By not announcing assembly polls for Jammu and Kashmir along with parliamentary elections for the entire country including in this state, the government has confirmed that its handling of Kashmir is extremely queer and not based on principles or ground realities but on political expediency. The concept and purpose of democratic elections is to provide representation and governance to the people in a democracy. The exercise is thus linked to the need of the public and this forms the most significant criteria for holding elections. Like many other states, the assembly elections to Jammu and Kashmir are due in view of the prolonged governor’s and president’s rule in the state. While the other states are going for simultaneous holding of both assembly and parliamentary polls, such an arrangement has been set aside for Jammu and Kashmir on grounds of security reasons, an argument which is untenable.

The Chief Election Commission while making the announcement for elections on Sunday chose to skirt the impact of overall security scenario of the state including the law and order situation within due to insurgency in the Valley and communally volatile situation in rest of the state as well as the tense border situation. Instead he spoke essentially about the difficulty of providing security to multiplicity of candidates if the elections to the state assembly were to be held along with Lok Sabha polls. The number of contestants in assembly polls are much less than panchayat polls. If the latter could be provided security, why not for assembly polls. Also, the simultaneous polls in Jammu and Kashmir reduce the financial, administrative and security burden in many ways. But if security is still concerned to be a bottleneck, it needs to be borne in mind that assembly elections for the state which can pave way for the formation of government and provided day to day governance are a much more crucial need for the people than sending representatives to the Lok Sabha. The idea of holding parliamentary polls is more suitable for the national mainstream parties in an extremely competitive season where even single digit numbers such as Jammu and Kashmir’s six parliamentary seats assume a greater significance. Clearly then the very purpose of this democratic exercise is being defeated even before it can be held because it is not be visualized from the point of view of the electorate but those who are in the race for ruling the country.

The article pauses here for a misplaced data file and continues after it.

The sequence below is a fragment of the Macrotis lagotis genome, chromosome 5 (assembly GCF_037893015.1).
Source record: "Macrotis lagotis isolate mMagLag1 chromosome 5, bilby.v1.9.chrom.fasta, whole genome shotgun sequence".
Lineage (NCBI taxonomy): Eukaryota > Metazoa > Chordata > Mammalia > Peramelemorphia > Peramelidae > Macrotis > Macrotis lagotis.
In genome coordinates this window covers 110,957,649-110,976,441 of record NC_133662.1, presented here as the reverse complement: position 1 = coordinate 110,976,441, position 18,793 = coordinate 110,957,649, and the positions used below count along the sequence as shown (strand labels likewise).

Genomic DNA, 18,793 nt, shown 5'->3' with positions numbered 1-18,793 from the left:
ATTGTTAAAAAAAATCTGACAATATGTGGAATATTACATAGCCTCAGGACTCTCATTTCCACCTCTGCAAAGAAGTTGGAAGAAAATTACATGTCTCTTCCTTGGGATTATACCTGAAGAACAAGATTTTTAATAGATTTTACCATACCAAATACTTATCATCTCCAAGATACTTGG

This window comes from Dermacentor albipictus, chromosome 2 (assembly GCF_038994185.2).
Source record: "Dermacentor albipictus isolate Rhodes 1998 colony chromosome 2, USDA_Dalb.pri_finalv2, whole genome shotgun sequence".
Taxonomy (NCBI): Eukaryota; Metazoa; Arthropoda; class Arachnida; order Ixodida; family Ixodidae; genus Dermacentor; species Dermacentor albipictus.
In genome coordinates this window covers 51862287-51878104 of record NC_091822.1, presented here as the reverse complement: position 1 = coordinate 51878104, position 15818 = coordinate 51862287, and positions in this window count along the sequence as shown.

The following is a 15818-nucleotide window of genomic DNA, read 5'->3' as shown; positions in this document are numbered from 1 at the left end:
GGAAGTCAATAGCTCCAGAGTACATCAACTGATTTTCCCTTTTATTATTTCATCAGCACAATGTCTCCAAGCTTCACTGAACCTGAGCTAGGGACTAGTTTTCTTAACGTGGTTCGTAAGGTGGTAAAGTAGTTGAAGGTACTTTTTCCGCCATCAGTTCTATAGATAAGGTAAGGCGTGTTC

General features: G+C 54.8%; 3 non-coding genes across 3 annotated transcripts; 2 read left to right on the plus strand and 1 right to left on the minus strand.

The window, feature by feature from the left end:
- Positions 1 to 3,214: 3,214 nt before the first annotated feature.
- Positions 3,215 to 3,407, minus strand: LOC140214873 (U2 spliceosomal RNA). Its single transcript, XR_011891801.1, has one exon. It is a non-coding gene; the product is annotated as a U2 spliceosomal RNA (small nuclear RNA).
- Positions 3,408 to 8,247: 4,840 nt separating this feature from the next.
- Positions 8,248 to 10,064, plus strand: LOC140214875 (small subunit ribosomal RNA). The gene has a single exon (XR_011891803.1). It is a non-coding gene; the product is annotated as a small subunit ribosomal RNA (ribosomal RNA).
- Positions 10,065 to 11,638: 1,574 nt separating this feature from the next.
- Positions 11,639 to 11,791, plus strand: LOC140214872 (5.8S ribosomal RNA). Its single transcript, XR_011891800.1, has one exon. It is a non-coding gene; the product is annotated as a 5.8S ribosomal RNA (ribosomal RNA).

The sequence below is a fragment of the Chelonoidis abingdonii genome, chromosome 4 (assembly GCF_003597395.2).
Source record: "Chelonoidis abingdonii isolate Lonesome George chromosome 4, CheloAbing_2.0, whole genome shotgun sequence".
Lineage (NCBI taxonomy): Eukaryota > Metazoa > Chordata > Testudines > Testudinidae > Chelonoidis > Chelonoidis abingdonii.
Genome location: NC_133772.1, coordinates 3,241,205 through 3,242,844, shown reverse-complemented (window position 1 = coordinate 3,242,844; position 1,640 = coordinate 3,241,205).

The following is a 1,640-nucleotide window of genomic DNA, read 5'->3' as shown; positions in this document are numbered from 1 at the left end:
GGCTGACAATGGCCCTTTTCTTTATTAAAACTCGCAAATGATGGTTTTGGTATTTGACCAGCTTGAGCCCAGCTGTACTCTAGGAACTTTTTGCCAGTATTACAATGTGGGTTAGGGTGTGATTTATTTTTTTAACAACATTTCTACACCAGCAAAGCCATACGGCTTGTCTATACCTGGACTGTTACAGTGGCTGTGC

Democratic elections ensure participation of people in the process of governance through a three-tier structure of parliament, legislature and local bodies. While Jammu and Kashmir would be going in for parliamentary polls in April, the panchayat elections were held in the state about three months ago. It is only the middle and the most crucial rung of governance that is left completely missing. While all three rungs of governance are important to ensure democratic functioning in any part of the country, it may be emphasized that the legislative elections are far more significant not only in view of their ability to provide a state level government that can live up to regional aspirations of the people and their needs, in a troubled state like Jammu and Kashmir, it also fulfills the need of acting as a buffer between the disenchanted people and the Government of India. The state government unceremoniously fell after coalition partner, BJP, also the ruling party in the Centre, pulled the rug and ever since the state has been under the prolonged spell of governor’s rule even as till the Pulwama attack last month, the governor had been repeatedly maintaining that the militancy related situation in Kashmir is improving. However, despite such assurances, there was no attempt to start assembly polls.

The governor, in fact, scuttled all attempts at formation of an otherwise unimaginable alliance between two political adversaries National Conference and PDP along with Congress by hurriedly announcing the dissolution of the assembly. He later proceeded with the panchayat and municipal polls, which no doubt are important, but betrayed the double standards at play and also the methodical madness with respect to elections. Equally important is the question of authenticity of elections. The recent panchayat elections in Kashmir were said to be a ghost elections with unknown candidates in fray. The polling in some stations was abysmally low and 1600 seats saw no contest. Cosmetic elections with low participation does not fulfill the needs of democratic elections. Jammu and Kashmir is not unfamiliar with a tradition of fraud elections but the present exercise has become a mockery bigger than all such farcical processes in the past.